"Five prominent biophysicists have set up the Wildfire Project, to investigate the frightening possibilities of a biological emergency. They send an urgent warning to the President of the United States, that sterilization procedures for returning space probes may not be adequate to guarantee uncontaminated re-entry to the atmosphere.
Two years later, Project Scoop sends seventeen satellites into the fringes of outer space to 'collect organisms and dust for study'. But the real aim of the mission is kept secret - they have been sent to discover new biological weapons of war.
Then in the middle of the night, one of the probe satellites from Project Scoop crashes onto the tiny town of Piedmont, in northeastern Arizona. Soon after, all but two of the inhabitants are found dead from a strange disease that dried the very blood in their veins and caused death in minutes...The Andromeda Strain.
Time is running out for the scientists...they must discover the biological link between the two survivors and trace what is causing the horrifying virus. For they know it is only a matter of time before it will spread through their country, killing millions, and only they have the knowledge to stop it from doing so..."
I particularly enjoyed Crichton's "Prey" and "Timeline" - I liked how they managed to combine suspense and science (hence the 'techno-thriller' genre) and how they seemed to read like I was watching a movie. So I mooched this one from Book Mooch and ended up reading it in a day.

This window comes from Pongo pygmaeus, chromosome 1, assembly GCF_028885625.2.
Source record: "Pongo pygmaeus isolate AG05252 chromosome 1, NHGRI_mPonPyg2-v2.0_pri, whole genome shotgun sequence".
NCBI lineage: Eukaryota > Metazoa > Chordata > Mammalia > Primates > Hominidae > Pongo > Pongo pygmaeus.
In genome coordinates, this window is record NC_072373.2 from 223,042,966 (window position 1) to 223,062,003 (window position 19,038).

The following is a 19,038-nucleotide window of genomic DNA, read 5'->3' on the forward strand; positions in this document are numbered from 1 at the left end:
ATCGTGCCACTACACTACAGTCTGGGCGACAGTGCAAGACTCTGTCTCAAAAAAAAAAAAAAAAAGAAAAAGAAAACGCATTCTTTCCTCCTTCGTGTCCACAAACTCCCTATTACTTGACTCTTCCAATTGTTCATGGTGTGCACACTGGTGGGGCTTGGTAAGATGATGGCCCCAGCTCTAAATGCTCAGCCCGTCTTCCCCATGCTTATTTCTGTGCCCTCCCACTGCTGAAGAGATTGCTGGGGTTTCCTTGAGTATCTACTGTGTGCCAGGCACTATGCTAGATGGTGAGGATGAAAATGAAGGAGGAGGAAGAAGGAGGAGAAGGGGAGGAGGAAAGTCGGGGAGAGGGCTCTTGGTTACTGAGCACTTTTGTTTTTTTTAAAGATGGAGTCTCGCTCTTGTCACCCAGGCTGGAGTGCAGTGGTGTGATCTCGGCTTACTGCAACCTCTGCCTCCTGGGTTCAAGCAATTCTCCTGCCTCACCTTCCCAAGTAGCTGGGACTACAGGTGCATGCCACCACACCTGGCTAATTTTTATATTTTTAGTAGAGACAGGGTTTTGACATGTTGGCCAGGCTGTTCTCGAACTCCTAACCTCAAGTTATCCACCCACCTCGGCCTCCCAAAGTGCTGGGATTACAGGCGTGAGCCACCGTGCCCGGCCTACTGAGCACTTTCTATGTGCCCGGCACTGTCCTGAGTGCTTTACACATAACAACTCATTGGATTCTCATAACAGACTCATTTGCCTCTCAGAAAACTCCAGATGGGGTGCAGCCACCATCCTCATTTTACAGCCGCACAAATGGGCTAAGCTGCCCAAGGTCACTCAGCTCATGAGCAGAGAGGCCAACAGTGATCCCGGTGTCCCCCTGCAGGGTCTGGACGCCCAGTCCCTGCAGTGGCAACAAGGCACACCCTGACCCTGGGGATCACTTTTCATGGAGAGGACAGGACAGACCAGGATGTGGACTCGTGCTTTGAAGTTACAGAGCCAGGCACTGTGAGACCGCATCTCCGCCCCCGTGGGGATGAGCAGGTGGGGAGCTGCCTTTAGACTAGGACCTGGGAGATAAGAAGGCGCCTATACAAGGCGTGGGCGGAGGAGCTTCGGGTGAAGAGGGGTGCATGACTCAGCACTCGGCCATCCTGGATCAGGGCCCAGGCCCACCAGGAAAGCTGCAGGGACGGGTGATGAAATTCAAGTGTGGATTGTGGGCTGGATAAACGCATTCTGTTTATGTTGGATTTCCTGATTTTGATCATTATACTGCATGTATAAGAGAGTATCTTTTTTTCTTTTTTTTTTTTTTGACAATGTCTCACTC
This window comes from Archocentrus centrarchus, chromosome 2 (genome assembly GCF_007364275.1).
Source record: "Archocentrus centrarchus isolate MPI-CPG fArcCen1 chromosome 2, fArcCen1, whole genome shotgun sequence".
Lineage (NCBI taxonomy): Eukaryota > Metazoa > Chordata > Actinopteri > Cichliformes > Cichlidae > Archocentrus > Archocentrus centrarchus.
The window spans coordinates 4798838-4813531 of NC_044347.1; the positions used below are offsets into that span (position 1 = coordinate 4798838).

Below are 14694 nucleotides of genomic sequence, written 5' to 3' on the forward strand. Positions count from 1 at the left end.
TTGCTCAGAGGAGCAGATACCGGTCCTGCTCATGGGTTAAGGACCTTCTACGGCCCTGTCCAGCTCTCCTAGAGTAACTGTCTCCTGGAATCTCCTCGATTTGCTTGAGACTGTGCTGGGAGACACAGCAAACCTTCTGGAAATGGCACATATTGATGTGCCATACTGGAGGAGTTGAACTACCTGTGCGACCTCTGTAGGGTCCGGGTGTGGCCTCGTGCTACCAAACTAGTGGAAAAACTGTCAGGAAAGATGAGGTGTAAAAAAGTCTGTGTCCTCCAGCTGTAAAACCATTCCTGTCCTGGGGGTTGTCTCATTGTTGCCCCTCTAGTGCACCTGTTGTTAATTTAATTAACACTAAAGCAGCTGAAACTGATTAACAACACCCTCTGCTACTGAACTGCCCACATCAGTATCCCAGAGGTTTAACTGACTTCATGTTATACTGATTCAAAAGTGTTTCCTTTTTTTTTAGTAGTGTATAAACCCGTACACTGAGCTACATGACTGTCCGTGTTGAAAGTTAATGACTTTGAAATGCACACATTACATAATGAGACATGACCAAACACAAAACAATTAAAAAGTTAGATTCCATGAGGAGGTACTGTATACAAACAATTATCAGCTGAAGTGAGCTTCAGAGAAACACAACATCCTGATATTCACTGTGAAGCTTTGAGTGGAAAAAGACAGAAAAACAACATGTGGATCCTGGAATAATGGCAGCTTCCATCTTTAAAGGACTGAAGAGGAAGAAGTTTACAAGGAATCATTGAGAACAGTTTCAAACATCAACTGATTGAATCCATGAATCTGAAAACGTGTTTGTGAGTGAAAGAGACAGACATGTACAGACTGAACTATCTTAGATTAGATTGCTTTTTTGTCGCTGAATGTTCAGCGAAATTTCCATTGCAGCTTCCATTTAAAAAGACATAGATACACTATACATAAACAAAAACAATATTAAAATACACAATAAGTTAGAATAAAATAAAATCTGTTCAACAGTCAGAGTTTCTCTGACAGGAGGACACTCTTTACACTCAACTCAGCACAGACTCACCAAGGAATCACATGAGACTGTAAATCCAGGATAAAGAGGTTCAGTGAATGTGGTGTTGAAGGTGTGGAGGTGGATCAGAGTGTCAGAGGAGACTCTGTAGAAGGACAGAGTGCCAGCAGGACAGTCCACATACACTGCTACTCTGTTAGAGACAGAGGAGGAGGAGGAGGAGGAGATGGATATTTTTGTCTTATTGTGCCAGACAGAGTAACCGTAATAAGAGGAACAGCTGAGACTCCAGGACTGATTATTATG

From my point of view, it seemed quite different from the Crichton books I'd read previously. Whereas the others interspersed passages of science and technology with action-driven scenes, The Andromeda Strain was very heavy on the science, to the point where the entire book seemed like one long explanation.
However, it was saved from sounding like a textbook by the fascinating sense of mystery that ran throughout the novel right up to the final chapters. The reading experience was almost like a book Agatha Christie may have written if she had a PhD in science. From my perspective, it was also saved by focusing on the area of science I'm most interested in and know comparatively the most about - that is, biology (rather than chemistry or physics). To someone utterly uninterested in the world of science, this would undoubtedly be the most boring book in the universe. However for someone who actually wants to pursue science as a career path, and hence actually understood approximately one-tenth of the science jargon mentioned in the book, the story was fascinating and I couldn't wait to get to the end and have the mystery solved.
The ending was classic Crichton, with an actionable ticking-clock climax and the hero racing to save the day, however the solving of the 'mystery' wasn't entirely satisfying. Still, it was a good read and I'm glad I managed to get hold of it.
The science was interesting, the mystery was intriguing, but the lack of action was irritating. 3 STARS